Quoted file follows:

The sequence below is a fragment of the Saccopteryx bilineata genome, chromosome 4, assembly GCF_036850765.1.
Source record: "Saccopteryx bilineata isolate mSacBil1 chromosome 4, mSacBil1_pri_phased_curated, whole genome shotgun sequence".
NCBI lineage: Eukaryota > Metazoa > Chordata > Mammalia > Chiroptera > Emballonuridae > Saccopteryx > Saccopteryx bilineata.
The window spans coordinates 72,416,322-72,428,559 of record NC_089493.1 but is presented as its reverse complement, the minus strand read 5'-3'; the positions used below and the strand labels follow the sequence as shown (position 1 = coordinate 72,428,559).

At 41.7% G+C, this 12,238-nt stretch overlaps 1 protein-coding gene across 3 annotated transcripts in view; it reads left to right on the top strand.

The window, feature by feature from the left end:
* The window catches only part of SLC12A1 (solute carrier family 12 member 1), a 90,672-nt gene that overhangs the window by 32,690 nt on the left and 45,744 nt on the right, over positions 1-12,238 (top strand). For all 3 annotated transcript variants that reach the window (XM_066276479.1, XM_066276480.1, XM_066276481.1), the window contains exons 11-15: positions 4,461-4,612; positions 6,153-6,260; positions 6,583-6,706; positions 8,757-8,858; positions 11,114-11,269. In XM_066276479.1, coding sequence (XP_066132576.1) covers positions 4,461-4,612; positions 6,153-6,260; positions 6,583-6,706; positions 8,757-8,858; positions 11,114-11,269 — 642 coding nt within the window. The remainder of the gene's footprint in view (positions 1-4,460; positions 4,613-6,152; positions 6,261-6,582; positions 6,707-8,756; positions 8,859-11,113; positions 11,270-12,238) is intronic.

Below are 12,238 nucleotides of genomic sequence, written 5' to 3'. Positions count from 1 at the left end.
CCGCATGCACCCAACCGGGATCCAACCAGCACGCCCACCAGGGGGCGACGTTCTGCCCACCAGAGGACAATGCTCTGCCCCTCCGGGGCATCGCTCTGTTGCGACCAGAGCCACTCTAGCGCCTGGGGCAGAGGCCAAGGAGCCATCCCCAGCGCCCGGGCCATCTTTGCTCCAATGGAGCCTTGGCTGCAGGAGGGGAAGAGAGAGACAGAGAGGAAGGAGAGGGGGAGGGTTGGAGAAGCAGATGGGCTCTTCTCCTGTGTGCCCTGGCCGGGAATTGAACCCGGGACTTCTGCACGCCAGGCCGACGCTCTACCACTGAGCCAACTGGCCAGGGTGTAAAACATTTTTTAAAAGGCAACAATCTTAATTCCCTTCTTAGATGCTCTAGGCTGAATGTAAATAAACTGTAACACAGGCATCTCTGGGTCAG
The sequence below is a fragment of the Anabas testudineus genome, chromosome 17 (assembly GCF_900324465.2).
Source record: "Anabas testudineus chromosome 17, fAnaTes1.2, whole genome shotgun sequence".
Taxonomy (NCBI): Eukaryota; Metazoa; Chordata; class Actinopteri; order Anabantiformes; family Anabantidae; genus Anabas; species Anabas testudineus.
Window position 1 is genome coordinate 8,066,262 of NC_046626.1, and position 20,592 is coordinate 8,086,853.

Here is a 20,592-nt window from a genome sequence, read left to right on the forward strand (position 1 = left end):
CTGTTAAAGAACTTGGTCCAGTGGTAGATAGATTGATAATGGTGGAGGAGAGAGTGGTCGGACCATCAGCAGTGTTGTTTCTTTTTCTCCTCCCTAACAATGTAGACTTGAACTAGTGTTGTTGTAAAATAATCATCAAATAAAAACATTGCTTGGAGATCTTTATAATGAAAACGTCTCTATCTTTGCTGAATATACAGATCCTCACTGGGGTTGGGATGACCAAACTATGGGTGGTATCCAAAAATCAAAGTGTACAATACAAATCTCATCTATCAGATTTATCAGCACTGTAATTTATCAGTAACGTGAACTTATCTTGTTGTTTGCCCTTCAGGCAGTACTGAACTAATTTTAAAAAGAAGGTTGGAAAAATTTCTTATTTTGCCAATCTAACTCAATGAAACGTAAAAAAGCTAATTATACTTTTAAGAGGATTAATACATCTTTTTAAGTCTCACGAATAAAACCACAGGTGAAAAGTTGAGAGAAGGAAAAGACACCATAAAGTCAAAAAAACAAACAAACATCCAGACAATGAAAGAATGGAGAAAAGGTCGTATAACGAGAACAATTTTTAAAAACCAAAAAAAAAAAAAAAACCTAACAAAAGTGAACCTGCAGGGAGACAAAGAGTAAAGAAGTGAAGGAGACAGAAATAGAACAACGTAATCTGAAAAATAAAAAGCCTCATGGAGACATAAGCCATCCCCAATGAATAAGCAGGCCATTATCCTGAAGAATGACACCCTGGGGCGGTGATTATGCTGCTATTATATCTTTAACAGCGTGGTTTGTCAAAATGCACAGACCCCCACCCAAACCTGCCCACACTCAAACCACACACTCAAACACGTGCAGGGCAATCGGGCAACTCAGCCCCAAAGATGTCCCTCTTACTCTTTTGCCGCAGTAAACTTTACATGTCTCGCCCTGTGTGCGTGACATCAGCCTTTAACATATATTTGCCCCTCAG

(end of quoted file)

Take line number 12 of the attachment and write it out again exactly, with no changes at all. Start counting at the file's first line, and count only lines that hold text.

Taxonomy (NCBI): Eukaryota; Metazoa; Chordata; class Actinopteri; order Anabantiformes; family Anabantidae; genus Anabas; species Anabas testudineus.